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The Computer Age

e-buddies Jen Racine and Barb Baldwin

BARB BALDWIN FELT THE FEAR BUT she did it anyway. "Young people aren't afraid of computers. My generation is; they're afraid they're going to make a mistake and crash it or something." Luminus caught up with Barb and her senior classmates in the computer lab in the warren-like Facilities Management Building at Memorial University. Barb is part of a creative program to bridge the gap between kids who communicate over the internet as if it was a second language and an older generation that is often left speechless by the technology. Through a simple yet innovative partnership with St. Kevin's High School in the Goulds, Memorial is creating multigenerational email buddies. "Introduction to the Internet and E-mail", one of a series of computer courses offered by Memorial's Division of Life Long Learning in conjunction with the Seniors Resource Center, pairs seniors over the internet with Level 1 high-school students.

Mike Foley is the IT instructor who helped launch the e-mail buddies idea. He says the university isn't just a place where kids go to get educated and move on. "My oldest student was 86 years old and had never used a computer. He actually continued and did several other courses… Once people get over their initial hesitancy they do quite well." And many of them are highly motivated.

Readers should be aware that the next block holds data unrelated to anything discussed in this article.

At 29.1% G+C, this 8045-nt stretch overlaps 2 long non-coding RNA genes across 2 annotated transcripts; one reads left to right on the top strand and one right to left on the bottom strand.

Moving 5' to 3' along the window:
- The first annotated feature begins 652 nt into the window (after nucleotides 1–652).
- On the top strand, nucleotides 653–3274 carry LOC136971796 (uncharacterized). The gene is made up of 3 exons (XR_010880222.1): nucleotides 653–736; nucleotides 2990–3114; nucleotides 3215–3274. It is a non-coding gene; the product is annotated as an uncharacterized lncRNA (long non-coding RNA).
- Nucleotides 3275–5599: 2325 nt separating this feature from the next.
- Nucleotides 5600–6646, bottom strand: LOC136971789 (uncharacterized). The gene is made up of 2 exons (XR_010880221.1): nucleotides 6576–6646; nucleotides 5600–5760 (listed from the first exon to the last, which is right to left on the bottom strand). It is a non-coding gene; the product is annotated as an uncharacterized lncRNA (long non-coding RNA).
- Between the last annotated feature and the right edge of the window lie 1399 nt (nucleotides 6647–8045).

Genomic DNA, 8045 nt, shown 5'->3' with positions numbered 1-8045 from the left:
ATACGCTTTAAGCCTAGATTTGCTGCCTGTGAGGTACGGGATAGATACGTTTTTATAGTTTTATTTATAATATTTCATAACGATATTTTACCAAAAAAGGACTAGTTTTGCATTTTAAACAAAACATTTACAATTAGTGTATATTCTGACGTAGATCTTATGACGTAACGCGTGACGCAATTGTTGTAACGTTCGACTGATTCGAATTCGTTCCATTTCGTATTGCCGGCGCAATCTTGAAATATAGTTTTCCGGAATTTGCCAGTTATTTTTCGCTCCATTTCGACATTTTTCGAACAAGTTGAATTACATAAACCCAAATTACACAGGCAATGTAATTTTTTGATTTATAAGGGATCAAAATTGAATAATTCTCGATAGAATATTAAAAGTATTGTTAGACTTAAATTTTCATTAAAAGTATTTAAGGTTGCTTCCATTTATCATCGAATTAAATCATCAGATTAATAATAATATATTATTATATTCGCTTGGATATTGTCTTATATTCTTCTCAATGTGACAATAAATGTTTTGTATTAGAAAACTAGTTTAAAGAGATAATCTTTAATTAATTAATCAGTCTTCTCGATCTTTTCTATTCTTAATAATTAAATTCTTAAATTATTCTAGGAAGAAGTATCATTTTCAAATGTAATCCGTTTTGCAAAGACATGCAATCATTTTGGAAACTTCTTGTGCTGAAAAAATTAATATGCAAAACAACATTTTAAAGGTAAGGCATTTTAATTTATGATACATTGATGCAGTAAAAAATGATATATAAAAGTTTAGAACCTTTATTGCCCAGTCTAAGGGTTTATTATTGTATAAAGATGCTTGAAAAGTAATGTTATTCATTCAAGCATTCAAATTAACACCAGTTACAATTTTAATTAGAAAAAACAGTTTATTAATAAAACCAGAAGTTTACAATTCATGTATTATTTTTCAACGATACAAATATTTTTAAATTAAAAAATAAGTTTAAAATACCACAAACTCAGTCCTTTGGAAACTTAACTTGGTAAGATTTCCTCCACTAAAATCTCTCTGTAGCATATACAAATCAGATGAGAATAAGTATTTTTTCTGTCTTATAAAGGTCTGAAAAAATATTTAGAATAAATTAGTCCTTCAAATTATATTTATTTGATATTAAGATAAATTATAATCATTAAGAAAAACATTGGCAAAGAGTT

Lorna Hackett is proud to be part of this program. "There were several things I promised myself I was going to do when I retired and computers were first on my list."

Computers weren't part of her culture growing up, says Mary Purcell, a retired teacher and another enthusiastic member of the "Introduction to the Internet" course. "So I think this is an excellent opportunity to learn all about it." It's late March and she and the other "senior students" in this class are off to St. Kevin's to meet their young e-mentors.

At St. Kevin's High School our e-seniors took part in the fourth annual Seniors' Project Day. The Introduction to the Internet and E-mail class is here to join the party and meet their e-mail buddies. Barb's e-mail correspondent is Jen Racine. "Even though my computer course at Memorial is over, we still e-mail. We've become friends," says Barb, arm-in-arm with a smiling Jen.

The music class is jamming at the front of the resource room and everyone's enjoying fries and sandwiches. Gerry Mercer, another Level 1 student, not only helped his e-mail partner Maureen Clooney get over her computer fears, he taught her web language, like g2g for "gotta go." The polite young man, who Maureen describes as "open and thoughtful," is wearing mesmerizing "wolf-eye" non-prescription contacts. He says the program is a way for seniors to see "we're not all that bad."

Winter 2003 classmates in Introduction to the Internet and E-mail

The e-mail buddy system seems to challenge stereotypes on both ends. "Sometimes young people have a picture of seniors being, well not exactly what all of us are," explains Lorna, who doesn't look very "senior" at all in a bold red top and matching lip-colour. "The vice-principal at St. Kevin's, Tony Power, BA'94, B.Ed.(Secondary)'95, M.Ed.'01, calls us recycled teenagers. And I think that's a wonderful expression for all of us." Winter 2003 classmates in Introduction to the e-buddies Jen Racine and Barb Baldwin